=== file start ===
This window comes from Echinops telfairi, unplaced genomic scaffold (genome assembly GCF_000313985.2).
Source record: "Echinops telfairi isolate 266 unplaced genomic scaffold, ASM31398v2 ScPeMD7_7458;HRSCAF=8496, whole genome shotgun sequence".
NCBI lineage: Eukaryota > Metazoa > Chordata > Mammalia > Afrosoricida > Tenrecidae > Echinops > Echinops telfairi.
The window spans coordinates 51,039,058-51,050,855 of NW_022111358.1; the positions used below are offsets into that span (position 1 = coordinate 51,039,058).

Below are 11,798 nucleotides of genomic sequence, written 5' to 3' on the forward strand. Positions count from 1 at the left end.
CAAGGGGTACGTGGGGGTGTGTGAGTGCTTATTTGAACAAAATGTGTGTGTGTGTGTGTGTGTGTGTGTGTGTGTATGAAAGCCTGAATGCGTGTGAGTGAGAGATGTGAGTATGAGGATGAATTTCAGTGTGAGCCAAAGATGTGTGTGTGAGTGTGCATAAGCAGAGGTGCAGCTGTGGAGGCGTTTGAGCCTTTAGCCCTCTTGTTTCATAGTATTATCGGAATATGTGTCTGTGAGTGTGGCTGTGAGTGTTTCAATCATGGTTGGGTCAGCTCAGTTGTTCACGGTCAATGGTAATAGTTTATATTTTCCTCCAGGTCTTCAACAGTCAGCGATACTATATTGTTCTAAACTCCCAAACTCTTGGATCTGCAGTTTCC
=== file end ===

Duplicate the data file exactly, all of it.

This window comes from Echinops telfairi, unplaced genomic scaffold (genome assembly GCF_000313985.2).
Source record: "Echinops telfairi isolate 266 unplaced genomic scaffold, ASM31398v2 ScPeMD7_7458;HRSCAF=8496, whole genome shotgun sequence".
NCBI lineage: Eukaryota > Metazoa > Chordata > Mammalia > Afrosoricida > Tenrecidae > Echinops > Echinops telfairi.
The window spans coordinates 51,039,058-51,050,855 of NW_022111358.1; the positions used below are offsets into that span (position 1 = coordinate 51,039,058).

Below are 11,798 nucleotides of genomic sequence, written 5' to 3' on the forward strand. Positions count from 1 at the left end.
CAAGGGGTACGTGGGGGTGTGTGAGTGCTTATTTGAACAAAATGTGTGTGTGTGTGTGTGTGTGTGTGTGTGTGTATGAAAGCCTGAATGCGTGTGAGTGAGAGATGTGAGTATGAGGATGAATTTCAGTGTGAGCCAAAGATGTGTGTGTGAGTGTGCATAAGCAGAGGTGCAGCTGTGGAGGCGTTTGAGCCTTTAGCCCTCTTGTTTCATAGTATTATCGGAATATGTGTCTGTGAGTGTGGCTGTGAGTGTTTCAATCATGGTTGGGTCAGCTCAGTTGTTCACGGTCAATGGTAATAGTTTATATTTTCCTCCAGGTCTTCAACAGTCAGCGATACTATATTGTTCTAAACTCCCAAACTCTTGGATCTGCAGTTTCC